ABC7 News looks at exactly what spy agencies can find out about you and what those who don't like it are doing about it.
Wickr CEO Nico Sell is an organizer of DEF CON -- the notorious hacker convention. She's a speaker, a startup founder and a mom. She has only a few pictures of herself posted online.
"I love technology, but I boycott social media. I don't have any Facebook friends, get really mad when people Evite me," said Sell.
The sunglasses she wears are no accident. Sell is on a mission to keep her face and her data off of services where the federal government can track her.
"There's been many stories about Skype working with governments all over the world," said Sell. "Even Snapchat has let people know that they've given snaps to the FBI."
They're the free, convenient apps of our modern digital life, but amid leaks from NSA whistleblower Edward Snowden, there's a growing sentiment that they're not as private as we thought.
"George Washington, the founder of our country said we need for a strong social system, we need private correspondence without the government's prying eyes, and freedom of information without government censorship. That was the original beginning of the U.S. Post Office," said Sell.
But the history of the Post Office, it turns out, is also one way the government's justifying some surveillance tactics. We all know what's inside a letter is private, but what about what's on the outside? Well, when the government looks at who you're writing to, or who you're calling, they're applying what is called the third-party doctrine.
"That doctrine really originates in this idea that when you mailed a letter, you had no expectation of privacy, any of the information you put on the outside of the envelope," said David Greene, an Electronic Frontier Foundation attorney.
The Electronic Frontier Foundation says the digital equivalent of an envelope is what's called metadata. Like an envelope has an address and a postmark, a phone call carries metadata with who you called and when -- data the NSA says it has a right to look at.
"If it wasn't useful information, the government wouldn't want it," said Greene.
And that brings us to a tiny lab at Stanford and a project called MetaPhone.
"We got a lot of people to volunteer their metadata to us and we were able to analyze it," said Patrick Mutchler, a Stanford Ph.D. student.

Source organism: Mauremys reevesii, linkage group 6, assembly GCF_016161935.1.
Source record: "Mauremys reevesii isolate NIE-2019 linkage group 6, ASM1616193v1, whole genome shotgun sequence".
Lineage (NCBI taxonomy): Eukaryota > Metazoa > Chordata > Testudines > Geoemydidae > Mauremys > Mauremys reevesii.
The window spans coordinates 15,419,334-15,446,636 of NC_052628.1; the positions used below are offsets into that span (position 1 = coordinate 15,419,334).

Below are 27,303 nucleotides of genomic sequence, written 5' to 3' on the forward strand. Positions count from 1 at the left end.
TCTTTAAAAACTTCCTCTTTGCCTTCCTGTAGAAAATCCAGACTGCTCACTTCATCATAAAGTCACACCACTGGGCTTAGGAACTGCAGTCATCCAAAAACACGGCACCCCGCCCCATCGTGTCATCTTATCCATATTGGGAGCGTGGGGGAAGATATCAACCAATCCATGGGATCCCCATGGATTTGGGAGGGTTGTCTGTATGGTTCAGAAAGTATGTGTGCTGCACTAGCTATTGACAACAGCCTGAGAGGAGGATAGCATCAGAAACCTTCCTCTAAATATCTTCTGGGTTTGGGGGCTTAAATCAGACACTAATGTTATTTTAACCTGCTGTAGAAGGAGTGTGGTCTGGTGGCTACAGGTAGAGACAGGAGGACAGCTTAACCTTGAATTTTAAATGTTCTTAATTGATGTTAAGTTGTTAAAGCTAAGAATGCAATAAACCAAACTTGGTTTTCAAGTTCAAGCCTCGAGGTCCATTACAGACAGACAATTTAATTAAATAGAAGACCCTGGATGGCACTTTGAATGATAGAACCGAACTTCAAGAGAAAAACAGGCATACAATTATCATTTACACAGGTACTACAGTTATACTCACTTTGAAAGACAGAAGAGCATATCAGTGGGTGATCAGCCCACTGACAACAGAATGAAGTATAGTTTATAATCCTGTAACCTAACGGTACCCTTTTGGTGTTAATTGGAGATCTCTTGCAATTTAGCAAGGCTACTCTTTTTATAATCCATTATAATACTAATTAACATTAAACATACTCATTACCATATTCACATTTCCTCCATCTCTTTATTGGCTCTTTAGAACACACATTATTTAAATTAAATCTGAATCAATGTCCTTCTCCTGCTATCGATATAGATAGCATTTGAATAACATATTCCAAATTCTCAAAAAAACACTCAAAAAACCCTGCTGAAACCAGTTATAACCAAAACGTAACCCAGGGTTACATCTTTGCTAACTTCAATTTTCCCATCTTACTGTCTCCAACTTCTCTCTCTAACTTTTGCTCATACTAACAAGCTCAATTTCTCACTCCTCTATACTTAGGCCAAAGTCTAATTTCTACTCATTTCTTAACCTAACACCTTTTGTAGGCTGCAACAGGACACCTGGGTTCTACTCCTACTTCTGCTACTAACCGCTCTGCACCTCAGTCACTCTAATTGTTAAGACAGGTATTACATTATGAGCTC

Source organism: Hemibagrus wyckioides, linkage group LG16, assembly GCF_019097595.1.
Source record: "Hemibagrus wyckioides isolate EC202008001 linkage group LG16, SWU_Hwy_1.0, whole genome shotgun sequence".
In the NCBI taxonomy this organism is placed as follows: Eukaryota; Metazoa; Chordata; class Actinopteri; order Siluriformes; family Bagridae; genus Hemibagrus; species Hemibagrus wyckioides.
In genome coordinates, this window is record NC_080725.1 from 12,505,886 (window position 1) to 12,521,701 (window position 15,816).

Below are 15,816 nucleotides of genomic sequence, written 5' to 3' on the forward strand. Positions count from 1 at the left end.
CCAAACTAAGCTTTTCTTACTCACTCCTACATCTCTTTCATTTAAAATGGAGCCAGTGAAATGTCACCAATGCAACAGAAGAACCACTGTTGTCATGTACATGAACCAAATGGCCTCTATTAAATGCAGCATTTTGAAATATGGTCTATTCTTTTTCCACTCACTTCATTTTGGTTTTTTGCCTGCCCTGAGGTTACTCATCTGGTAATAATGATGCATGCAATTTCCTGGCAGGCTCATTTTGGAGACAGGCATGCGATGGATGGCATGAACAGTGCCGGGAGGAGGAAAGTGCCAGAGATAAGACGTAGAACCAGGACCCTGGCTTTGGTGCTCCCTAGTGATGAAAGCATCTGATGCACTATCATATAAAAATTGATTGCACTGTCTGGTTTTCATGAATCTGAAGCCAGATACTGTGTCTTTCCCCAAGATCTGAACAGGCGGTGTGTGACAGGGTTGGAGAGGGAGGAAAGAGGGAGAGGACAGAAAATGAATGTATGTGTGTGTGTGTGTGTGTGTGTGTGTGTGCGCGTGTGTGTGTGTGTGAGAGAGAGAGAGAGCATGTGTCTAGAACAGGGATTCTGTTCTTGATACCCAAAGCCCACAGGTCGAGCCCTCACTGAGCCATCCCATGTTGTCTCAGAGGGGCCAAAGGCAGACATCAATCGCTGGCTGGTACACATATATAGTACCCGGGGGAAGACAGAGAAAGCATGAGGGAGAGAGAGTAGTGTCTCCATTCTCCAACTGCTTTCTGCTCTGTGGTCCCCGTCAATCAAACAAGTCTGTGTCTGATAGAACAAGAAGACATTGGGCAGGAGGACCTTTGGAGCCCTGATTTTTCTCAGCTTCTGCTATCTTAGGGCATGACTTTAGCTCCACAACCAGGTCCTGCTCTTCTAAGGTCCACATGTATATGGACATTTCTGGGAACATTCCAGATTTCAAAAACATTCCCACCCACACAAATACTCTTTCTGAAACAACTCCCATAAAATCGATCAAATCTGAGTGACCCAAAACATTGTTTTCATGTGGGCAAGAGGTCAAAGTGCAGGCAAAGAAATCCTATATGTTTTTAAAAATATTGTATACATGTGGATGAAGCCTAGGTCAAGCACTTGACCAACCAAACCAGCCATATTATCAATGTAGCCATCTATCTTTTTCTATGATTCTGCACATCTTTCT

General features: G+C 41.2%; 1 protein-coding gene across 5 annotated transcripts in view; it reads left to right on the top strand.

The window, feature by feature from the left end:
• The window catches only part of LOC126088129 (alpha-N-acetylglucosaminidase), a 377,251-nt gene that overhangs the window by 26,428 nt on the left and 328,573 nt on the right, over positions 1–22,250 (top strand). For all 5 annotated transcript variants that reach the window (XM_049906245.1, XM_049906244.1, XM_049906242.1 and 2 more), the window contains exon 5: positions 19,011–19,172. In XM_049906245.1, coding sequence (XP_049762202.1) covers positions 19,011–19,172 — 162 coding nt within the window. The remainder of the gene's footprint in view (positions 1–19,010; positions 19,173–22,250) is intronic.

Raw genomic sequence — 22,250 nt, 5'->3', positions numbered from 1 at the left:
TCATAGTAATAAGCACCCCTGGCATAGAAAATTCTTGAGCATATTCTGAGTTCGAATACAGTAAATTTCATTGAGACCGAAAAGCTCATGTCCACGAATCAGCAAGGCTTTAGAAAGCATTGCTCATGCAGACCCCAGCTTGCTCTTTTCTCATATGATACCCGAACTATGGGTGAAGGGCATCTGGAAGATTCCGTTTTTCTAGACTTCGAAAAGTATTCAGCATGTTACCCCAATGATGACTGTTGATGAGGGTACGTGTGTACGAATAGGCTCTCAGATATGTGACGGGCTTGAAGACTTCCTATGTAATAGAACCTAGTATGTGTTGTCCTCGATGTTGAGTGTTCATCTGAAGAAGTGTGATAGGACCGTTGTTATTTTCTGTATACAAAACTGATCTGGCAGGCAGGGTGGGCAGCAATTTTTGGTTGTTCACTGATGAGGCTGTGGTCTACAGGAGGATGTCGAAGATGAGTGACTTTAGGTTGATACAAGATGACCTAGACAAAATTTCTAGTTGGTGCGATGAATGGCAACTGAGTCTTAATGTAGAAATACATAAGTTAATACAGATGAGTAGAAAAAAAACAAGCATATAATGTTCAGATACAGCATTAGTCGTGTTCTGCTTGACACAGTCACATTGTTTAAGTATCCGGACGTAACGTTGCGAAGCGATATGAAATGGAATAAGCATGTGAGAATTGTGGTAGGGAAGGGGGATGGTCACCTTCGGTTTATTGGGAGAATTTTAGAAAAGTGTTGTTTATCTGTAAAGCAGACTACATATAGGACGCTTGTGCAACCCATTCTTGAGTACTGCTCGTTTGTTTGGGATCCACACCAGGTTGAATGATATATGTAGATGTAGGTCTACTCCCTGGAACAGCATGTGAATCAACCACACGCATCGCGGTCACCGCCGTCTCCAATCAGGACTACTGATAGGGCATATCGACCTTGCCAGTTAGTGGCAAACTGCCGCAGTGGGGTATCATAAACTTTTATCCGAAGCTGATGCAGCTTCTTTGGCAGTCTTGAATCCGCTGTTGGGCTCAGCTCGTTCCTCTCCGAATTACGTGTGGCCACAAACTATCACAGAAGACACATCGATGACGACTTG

The goal is to find out what spy agencies can learn from metadata when they have a whole lot of it.
"You wouldn't expect just your call logs to tell you, 'OK, I'm dating someone or not.' And who I might be dating," said Mutchler.
But they wrote a program that does just that. They can tell who you bank with and make a pretty good guess about your health.
"Say you're calling Planned Parenthood or you're calling a heart specialist," said Mutchler.
But it goes beyond metadata. The latest Snowden papers show the government asking tech companies for the keys to information you store online -- your pictures, files, email, private conversations.
"The government believes it can get your information from a cloud service. And that's not going to violate your constitutional rights. I believe that's wrong," said Greene.
And so does protest group Restore The Fourth -- as in Fourth Amendment. Not your typical activists, they are techies worried their customers won't stick around without privacy protection.
"What Snowden has revealed is that our government is undermining sort of our livelihoods and our core sort of professional interests," said Zaki Manian, a spokesman for Restore The Fourth. "The ability to trust American technology will be lost."
But the technology industry is starting to come up with solutions to protect your privacy. Products like Pixeom -- an alternative to Dropbox and Google drive, where you host your own tiny cloud service at home.
"We can provide them everything we have, turn over all our data, but in the end, the consumers are the ones who are encrypting it themselves," said Sam Nagar, the Pixeom co-founder.
Sell has her own product called Wickr -- that competes with Snapchat, and eventually Skype. It pledges to encrypt everything and store nothing.
"We've also had law enforcement asking us for data, and we were able to say no, because we don't have any data," said Sell.
But they'd rather see change from above. And now that Snowden's made it all public, that battle's beginning.
"We're having lawsuits about it, and if the government thinks it's legal, now they have a chance to justify it in the courts," said Greene.